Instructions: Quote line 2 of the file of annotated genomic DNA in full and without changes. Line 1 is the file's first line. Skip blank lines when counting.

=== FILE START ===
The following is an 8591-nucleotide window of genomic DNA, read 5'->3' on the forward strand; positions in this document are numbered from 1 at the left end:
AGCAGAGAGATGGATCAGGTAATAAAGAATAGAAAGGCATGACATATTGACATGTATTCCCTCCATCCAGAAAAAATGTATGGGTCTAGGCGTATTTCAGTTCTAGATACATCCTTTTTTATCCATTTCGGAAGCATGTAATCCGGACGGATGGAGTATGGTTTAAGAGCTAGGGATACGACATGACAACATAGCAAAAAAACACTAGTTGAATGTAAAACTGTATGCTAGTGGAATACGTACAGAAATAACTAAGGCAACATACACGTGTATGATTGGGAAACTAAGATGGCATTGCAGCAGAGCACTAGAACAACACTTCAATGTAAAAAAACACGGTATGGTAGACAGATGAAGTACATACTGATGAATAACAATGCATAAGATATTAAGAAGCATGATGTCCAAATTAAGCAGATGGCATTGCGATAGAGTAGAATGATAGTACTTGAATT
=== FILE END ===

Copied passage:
AGCAGAGAGATGGATCAGGTAATAAAGAATAGAAAGGCATGACATATTGACATGTATTCCCTCCATCCAGAAAAAATGTATGGGTCTAGGCGTATTTCAGTTCTAGATACATCCTTTTTTATCCATTTCGGAAGCATGTAATCCGGACGGATGGAGTATGGTTTAAGAGCTAGGGATACGACATGACAACATAGCAAAAAAACACTAGTTGAATGTAAAACTGTATGCTAGTGGAATACGTACAGAAATAACTAAGGCAACATACACGTGTATGATTGGGAAACTAAGATGGCATTGCAGCAGAGCACTAGAACAACACTTCAATGTAAAAAAACACGGTATGGTAGACAGATGAAGTACATACTGATGAATAACAATGCATAAGATATTAAGAAGCATGATGTCCAAATTAAGCAGATGGCATTGCGATAGAGTAGAATGATAGTACTTGAATT